Susan Granger’s review of “Legally Blonde, The Musical” (Summer Theatre of New Canaan)
Omigod! They’ve done it again! The Summer Theatre of New Canaan’s production of “Legally Blonde, The Musical” is better than Broadway!
Omigod, you guys! I saw this gleeful show when opened in Manhattan in 2007 – and director Allegra Libonati has not only assembled a stellar, multicultural cast and staged a perfectly-paced production but Doug Shankman’s inventive choreography has elevated the energetic chorus numbers to stand-up-and-cheer level.
Based on Amanda Brown’s novel and Reese Witherspoon’s movie (2001), it’s all about Delta Nu president Elle Woods’ empowering quest to win back her smug, social-climbing ex-boyfriend – who wants a “Jackie,” not a “Marilyn” – by getting into Harvard Law School.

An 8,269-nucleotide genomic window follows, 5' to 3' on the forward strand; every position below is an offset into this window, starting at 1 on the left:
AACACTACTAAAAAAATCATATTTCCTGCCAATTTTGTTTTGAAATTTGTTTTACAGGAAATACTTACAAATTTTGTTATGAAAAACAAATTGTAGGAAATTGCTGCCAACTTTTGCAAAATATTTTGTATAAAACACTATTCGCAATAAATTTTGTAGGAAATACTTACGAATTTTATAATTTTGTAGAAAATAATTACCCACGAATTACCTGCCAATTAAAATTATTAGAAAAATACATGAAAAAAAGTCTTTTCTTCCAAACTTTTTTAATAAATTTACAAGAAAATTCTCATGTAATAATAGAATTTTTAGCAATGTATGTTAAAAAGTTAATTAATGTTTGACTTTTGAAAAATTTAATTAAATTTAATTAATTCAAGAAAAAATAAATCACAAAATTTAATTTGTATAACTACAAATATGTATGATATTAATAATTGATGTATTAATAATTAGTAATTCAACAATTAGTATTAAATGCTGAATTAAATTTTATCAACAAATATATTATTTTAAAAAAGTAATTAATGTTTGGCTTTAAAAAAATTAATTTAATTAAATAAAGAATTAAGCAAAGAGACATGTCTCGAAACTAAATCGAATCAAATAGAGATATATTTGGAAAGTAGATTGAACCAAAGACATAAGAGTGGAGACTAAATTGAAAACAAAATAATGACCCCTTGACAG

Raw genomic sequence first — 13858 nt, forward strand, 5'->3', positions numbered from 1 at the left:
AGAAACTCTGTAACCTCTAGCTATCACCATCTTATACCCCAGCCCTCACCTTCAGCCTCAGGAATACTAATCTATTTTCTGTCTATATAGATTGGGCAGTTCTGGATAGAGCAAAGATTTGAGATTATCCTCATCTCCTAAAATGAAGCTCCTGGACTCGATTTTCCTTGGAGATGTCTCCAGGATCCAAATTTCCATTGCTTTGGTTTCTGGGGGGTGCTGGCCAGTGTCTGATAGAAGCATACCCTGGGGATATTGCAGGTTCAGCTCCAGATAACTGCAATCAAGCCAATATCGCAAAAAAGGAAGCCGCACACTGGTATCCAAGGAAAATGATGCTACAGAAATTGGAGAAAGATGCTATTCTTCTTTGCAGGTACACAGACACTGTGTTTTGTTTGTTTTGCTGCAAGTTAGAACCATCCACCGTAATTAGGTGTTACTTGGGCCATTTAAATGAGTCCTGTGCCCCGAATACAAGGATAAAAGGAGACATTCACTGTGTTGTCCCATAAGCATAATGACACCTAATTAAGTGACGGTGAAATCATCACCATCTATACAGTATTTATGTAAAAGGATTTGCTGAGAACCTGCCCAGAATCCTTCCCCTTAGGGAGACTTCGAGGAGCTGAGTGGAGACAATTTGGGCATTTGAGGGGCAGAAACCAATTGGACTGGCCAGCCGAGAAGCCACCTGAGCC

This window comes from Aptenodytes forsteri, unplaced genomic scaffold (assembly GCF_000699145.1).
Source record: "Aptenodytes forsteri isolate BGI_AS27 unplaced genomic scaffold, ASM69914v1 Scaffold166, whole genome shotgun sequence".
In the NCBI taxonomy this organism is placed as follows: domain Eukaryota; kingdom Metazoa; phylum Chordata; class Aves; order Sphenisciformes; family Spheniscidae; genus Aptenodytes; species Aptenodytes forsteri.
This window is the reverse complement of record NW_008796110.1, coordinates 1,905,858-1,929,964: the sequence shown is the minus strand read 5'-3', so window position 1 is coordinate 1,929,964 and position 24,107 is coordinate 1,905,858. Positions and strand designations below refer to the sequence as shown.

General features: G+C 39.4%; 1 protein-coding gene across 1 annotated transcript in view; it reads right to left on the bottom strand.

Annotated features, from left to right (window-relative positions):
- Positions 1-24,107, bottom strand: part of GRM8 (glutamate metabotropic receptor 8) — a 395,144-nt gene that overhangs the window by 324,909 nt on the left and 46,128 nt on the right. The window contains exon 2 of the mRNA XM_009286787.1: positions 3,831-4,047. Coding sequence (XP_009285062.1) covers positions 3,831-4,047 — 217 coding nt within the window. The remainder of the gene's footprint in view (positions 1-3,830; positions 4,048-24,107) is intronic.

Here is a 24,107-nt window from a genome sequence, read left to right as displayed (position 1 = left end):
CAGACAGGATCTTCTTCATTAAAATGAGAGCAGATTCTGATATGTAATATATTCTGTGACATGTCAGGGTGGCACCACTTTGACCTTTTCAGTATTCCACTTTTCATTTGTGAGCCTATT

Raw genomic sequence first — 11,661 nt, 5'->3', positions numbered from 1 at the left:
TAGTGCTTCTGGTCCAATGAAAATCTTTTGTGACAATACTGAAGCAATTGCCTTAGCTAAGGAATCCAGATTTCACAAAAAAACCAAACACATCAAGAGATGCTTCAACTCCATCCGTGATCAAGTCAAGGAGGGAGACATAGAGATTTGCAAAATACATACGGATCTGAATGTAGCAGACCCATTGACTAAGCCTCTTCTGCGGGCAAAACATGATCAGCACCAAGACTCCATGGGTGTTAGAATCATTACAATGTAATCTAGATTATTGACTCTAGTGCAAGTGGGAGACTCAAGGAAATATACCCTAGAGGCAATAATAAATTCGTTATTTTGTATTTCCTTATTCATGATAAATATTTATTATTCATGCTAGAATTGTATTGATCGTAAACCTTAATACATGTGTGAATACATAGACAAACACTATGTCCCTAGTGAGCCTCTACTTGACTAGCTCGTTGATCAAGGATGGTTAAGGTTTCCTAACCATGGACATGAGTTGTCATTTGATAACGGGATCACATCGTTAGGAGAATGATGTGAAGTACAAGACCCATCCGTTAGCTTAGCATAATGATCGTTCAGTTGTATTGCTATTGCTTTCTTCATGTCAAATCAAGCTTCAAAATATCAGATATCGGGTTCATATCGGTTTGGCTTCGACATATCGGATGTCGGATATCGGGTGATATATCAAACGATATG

The rousing opening number, “Omigod, You Guys,” performed by the spunky, talented ensemble, sets the stage for the frothy fun of Heather Hach’s playful book, enhanced by Laurence O’Keefe and Neil Benjamin’s peppy, light-hearted melodies.
Kara Dombrowski sparkles as the smart ‘n saucy UCLA sorority girl with a Chihuahua named Bruiser and a penchant for Pepto-Bismol pink. While Ivy League snobs view Elle as not serious enough for Harvard, her resourcefulness impresses Emmett (Matthew Christian), the scruffy teaching assistant.
Elle’s spirited sorority sisters form an amusing Greek Chorus, appearing at her side as she faces various dilemmas, but the real highlights come from Jodi Stevens as Paulette, the warmly humorous hairdresser, and Stephen Hope as predatory Professor Callahan. Jodi Stevens shows her versatility, commanding the stage with hilarious timing, while Stephen Hope’s sly mannerisms are masterful.
Let’s not forget Brooke Wyndham’s exuberant skip-rope “Whipped into Shape” number and the scene-stealing UPS guy (Maxwell Schuster).
Julia Noulin-Merat’s sturdy two-tiered set is multi-functional, while Lauren Gaston’s costumes are fanciful, enriched by Daniel B. Chapman’s lighting.
Filled with vitality and joyous from start-to-finish, this show celebrates its bubbly ridiculousness with perceptive wit. Like “Hairspray,” it’s a feel-good family fare.